An error budget is a concept in SLO (service level objective) management that represents the acceptable amount of system instability or downtime within a specific time period. It allows teams to allocate resources for innovation and development while ensuring a certain level of reliability and service quality.

What’s the difference between an SLI/SLA/SLO?

  • SLI (service level indicator): SLIs are specific metrics or measurements that quantify the performance or behavior of a service. They provide objective data about the service's performance, such as response time, error rate, availability, or throughput.

  • SLA (service level agreement): SLAs are formal agreements or contracts between service providers and customers that define the expected level of service and the consequences if those expectations are not met. SLAs typically include specific targets for SLIs and may outline remedies or penalties for service failures.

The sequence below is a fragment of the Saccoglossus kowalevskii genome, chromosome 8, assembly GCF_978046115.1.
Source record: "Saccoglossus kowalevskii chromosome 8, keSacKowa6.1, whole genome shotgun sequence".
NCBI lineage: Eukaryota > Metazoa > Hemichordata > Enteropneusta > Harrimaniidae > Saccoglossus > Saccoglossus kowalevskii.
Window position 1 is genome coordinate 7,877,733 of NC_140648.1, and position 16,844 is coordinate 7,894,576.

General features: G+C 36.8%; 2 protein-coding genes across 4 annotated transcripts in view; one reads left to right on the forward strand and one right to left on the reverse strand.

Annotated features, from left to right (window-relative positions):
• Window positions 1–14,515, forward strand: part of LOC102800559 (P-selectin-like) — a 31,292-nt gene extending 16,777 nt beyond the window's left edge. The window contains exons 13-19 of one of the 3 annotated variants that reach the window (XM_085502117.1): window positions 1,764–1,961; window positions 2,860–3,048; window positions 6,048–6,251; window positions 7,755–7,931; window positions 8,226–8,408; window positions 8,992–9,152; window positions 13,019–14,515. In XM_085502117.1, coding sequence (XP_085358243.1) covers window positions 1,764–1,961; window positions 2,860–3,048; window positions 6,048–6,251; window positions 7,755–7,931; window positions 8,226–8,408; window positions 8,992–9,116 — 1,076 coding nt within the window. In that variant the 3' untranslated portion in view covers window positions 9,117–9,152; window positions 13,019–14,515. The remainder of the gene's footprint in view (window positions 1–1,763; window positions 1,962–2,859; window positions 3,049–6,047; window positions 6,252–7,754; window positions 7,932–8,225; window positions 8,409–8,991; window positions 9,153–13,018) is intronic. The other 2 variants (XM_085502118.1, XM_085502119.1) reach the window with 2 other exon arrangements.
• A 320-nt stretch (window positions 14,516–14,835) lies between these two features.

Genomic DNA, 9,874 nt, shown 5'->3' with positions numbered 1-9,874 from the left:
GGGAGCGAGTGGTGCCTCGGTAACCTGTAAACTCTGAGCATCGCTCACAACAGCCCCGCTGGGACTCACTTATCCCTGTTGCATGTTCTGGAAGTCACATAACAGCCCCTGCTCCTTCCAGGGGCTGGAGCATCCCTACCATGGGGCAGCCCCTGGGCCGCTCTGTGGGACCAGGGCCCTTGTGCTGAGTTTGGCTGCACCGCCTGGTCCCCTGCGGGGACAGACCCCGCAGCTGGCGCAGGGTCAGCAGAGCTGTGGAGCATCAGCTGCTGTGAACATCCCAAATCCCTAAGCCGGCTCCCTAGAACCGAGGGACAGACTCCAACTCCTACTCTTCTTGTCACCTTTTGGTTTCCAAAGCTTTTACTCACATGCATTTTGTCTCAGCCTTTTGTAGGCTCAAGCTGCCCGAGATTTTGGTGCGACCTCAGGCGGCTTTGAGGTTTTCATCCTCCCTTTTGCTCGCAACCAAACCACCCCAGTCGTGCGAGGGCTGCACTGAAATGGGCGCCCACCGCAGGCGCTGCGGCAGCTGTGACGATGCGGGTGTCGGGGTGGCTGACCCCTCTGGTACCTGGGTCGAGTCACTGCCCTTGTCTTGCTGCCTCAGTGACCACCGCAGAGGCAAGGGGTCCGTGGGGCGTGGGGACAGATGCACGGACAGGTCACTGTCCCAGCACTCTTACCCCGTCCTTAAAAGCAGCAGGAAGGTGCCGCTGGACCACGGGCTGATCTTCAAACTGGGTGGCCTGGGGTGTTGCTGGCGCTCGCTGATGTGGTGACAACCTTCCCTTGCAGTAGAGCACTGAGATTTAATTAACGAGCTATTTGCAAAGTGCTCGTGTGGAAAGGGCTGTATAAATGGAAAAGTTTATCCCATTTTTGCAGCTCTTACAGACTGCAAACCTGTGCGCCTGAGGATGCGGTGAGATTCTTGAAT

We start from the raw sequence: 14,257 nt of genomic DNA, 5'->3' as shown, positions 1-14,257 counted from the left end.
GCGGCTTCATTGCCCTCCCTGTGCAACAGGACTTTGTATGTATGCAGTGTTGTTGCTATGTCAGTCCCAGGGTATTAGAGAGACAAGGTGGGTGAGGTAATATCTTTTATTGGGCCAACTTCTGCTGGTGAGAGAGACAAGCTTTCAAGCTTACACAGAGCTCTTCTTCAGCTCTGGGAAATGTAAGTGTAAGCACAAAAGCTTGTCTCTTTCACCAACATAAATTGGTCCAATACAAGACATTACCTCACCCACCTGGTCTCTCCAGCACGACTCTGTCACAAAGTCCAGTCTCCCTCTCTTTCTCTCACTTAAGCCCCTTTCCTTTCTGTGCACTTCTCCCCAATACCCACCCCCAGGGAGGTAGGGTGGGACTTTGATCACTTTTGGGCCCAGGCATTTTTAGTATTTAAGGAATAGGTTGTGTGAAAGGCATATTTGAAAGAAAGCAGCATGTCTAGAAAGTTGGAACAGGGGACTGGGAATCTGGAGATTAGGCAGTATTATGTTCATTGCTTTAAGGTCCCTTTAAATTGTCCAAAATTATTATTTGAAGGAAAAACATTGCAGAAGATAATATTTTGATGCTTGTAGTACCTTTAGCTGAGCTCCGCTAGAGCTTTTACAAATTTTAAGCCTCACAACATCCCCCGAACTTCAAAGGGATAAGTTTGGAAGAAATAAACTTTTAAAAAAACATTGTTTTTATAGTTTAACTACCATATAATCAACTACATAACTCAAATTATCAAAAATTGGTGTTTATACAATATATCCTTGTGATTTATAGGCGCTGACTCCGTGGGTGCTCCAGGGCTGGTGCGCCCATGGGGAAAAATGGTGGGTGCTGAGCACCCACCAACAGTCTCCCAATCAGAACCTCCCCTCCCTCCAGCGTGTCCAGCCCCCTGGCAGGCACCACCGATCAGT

• SLO (service level objective): SLOs are specific, measurable targets or goals set by the service provider to ensure the desired level of service quality. They are based on SLIs and define the acceptable range or threshold for each metric. SLOs help establish performance goals and guide decision-making to meet customer expectations.

In summary, SLIs are the actual measurements of service performance, SLAs are contractual agreements that define service expectations, and SLOs are the measurable targets or objectives set by the service provider based on SLIs to ensure the desired level of service quality.

How does alerting off a SLO work?

Alerting off a SLO involves setting up monitoring and alerting systems to notify teams when the actual performance or reliability of a service deviates from the defined SLO targets. Here's how it typically works:

  1. Define SLOs: First, establish the specific SLOs for the service, such as response time, error rate, or availability, along with the acceptable threshold or range for each metric.